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#6
In reply to #5

Re: Solid State Relays

04/13/2016 4:11 AM

The lesson here is never mix up Electrical and Electronic fault finding.

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#12
In reply to #6

Re: Solid State Relays

04/13/2016 6:35 PM

A valuable lesson, as was the lesson of stopping to think before jumping in to a poorly executed test procedure. This old dog has to learn a new trick or two.

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#7

Re: Solid State Relays

04/13/2016 4:14 AM

Just to sure, you are testing with no "activating" DC supply on the + and - terminals, the relay is still "on" across the AC terminals. Have I understood you correctly?

(Though just measuring with an Ohmmeter across the AC terminals for example, may not be indicative of a problem or not. I am assuming you are using AC voltage and an AC load to test the "ON" condition properly and never connecting the DC terminals to anything.)

If yes, then I believe they are defective. E.g. Always "ON". A common failure mode.

If you are using a DC voltage across the AC terminals, you might be causing the error yourself. As others have said here.....I would never test in this manner.

If defective, then typical ebay!!! Well done in checking them out!!

Do always remember that solid state relays are fantastic, but leakage can be a problem and it should NEVER be assumed that they block all voltage under all conditions, that could be dangerous to life and limb....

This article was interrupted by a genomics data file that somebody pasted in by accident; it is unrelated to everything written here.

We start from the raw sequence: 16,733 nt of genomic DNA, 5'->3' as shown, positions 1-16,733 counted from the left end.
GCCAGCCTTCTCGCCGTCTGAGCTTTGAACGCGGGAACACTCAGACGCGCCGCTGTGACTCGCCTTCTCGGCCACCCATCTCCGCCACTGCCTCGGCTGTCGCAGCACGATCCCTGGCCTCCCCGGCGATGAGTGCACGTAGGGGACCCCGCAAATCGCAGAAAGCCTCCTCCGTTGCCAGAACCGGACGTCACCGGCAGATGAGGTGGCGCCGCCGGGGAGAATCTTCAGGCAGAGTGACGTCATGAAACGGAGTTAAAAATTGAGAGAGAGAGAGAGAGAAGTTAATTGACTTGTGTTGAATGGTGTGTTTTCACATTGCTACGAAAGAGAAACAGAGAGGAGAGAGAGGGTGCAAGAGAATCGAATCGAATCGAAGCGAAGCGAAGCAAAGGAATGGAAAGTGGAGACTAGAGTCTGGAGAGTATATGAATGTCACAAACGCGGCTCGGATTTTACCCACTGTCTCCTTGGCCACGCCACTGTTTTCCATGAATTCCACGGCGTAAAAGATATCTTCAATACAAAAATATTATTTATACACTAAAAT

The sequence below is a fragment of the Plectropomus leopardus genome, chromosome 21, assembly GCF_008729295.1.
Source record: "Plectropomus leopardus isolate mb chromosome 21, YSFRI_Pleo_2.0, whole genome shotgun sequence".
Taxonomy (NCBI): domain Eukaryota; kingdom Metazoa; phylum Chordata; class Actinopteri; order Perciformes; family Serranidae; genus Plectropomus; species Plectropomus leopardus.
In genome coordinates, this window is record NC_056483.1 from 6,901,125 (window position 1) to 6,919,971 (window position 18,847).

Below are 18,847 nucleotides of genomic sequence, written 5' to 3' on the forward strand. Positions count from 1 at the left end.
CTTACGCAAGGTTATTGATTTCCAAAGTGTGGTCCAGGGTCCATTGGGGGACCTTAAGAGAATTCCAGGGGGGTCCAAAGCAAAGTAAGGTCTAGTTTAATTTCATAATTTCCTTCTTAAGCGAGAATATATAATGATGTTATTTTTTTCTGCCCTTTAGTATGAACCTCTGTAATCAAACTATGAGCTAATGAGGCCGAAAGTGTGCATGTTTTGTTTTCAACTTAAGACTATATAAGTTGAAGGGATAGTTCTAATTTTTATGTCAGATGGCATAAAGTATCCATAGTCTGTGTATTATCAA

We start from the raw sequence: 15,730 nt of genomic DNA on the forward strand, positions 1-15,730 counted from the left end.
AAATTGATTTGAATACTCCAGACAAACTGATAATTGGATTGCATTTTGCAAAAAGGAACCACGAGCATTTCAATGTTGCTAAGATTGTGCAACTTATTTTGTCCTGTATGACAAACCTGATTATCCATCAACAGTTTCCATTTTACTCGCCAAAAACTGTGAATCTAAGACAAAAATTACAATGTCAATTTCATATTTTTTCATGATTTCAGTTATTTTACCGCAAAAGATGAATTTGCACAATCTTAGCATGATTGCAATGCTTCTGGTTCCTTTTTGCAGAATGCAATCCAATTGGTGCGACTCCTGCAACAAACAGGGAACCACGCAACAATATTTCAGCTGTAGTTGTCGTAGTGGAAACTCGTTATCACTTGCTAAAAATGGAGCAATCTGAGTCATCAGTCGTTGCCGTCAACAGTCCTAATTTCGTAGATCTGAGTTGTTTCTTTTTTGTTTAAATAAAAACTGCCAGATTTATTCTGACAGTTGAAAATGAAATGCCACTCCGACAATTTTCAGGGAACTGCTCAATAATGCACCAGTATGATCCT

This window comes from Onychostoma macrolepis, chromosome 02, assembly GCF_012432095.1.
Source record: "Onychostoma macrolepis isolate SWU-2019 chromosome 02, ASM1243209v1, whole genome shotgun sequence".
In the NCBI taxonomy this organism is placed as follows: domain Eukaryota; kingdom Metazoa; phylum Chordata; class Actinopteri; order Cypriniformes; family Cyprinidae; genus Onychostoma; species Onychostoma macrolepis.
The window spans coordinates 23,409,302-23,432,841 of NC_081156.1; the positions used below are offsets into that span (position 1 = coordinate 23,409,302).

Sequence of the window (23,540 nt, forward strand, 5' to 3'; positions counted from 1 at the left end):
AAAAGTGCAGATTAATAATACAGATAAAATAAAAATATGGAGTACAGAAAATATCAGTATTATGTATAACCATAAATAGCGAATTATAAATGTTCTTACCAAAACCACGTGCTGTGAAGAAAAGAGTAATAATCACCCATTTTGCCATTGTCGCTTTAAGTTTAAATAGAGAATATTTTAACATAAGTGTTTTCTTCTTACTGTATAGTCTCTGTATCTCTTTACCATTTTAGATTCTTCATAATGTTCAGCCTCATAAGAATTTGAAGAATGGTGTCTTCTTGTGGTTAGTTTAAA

Update

I had not read down, thank goodness its cleared up!!

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#10
In reply to #7

Re: Solid State Relays

04/13/2016 6:17 PM

I guess that I was a bit carried away by mixing up between solid state and mechanical relays which I am more use to. Also thank you for the leakage warning.

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#13
In reply to #10

Re: Solid State Relays

04/13/2016 10:24 PM

There are solid state relays designed to switch DC loads. You just happened to not pick one.

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#8

Re: Solid State Relays

04/13/2016 10:43 AM

"These 4 units are brand new (bought off E-Bay)"

Unless these relays are for a hobby project at home, I would not use 'brand new' and 'bought off E-Bay' in the same sentence.

One of the big problems in making reliable industrial machines is weeding out the counterfeit or substandard components. That is done by certifying that the purchased parts have been in an unbroken chain of possession from manufacturer to reputable distributors to the end user. Under those guidelines, 'bought off E-Bay' has the same connotation as 'bought off the back of a truck from some guy in a dark alley.'